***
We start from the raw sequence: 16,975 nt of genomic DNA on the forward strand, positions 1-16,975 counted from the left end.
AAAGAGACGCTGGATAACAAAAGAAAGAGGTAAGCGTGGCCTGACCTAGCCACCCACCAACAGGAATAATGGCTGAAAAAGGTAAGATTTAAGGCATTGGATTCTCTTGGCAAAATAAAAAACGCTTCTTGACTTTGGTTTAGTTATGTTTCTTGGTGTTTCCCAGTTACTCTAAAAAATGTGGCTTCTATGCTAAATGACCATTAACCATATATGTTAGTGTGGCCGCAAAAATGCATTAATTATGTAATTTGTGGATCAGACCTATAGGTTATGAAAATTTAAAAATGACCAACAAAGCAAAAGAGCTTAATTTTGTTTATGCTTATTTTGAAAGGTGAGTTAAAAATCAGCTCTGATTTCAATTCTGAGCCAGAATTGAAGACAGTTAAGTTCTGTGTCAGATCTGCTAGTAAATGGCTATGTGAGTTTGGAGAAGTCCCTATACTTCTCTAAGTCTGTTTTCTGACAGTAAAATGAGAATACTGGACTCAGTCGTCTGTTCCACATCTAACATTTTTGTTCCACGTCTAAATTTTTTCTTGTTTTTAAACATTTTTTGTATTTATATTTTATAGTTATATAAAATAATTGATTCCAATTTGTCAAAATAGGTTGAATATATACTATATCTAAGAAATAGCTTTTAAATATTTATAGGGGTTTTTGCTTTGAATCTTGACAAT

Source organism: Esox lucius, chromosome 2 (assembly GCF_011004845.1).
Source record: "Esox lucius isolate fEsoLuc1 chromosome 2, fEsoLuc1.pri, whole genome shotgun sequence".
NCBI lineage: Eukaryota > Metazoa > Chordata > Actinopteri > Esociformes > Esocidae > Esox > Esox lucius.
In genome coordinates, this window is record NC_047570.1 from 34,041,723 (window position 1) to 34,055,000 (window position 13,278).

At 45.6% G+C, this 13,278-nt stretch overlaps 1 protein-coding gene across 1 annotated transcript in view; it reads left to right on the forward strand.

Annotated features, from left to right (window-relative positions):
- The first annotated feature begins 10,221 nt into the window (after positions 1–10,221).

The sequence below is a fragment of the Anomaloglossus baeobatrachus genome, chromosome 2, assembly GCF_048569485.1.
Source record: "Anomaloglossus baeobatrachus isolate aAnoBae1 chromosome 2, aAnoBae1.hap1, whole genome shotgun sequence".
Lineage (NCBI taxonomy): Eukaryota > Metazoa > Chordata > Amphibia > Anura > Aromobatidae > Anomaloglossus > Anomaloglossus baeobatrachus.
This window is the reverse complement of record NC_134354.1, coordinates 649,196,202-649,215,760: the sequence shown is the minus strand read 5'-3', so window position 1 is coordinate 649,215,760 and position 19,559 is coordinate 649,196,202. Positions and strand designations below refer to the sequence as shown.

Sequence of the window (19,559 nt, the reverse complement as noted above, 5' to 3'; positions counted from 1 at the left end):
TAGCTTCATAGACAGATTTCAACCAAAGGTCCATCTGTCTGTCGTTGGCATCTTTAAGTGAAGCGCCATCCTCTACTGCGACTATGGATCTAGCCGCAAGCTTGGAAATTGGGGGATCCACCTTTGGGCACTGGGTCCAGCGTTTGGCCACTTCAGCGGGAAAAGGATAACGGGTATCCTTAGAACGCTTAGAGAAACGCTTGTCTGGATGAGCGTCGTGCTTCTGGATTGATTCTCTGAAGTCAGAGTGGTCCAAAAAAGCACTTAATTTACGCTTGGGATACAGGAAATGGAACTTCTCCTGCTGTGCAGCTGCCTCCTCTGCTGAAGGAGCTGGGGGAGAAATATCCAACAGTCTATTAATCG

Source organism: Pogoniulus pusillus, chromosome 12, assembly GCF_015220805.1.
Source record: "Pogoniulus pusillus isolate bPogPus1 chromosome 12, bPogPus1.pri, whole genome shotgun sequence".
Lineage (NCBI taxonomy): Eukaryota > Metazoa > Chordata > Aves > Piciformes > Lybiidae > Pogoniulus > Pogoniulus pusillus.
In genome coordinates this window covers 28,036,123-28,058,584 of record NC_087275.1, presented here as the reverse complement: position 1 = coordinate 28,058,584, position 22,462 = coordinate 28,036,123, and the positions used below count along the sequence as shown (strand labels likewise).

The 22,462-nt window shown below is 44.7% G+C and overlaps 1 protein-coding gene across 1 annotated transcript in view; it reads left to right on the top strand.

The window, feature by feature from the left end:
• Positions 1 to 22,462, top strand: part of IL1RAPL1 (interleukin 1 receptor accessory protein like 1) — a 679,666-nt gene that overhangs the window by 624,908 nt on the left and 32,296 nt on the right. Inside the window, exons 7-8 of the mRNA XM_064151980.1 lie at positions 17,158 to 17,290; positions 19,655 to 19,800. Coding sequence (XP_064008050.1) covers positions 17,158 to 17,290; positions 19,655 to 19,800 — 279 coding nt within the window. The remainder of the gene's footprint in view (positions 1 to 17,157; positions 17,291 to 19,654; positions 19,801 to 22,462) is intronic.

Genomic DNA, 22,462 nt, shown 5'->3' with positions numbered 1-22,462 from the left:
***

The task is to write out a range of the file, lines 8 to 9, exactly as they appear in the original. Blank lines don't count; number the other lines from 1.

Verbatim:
Annotated features, from left to right (window-relative positions):
- The first annotated feature begins 10,221 nt into the window (after positions 1–10,221).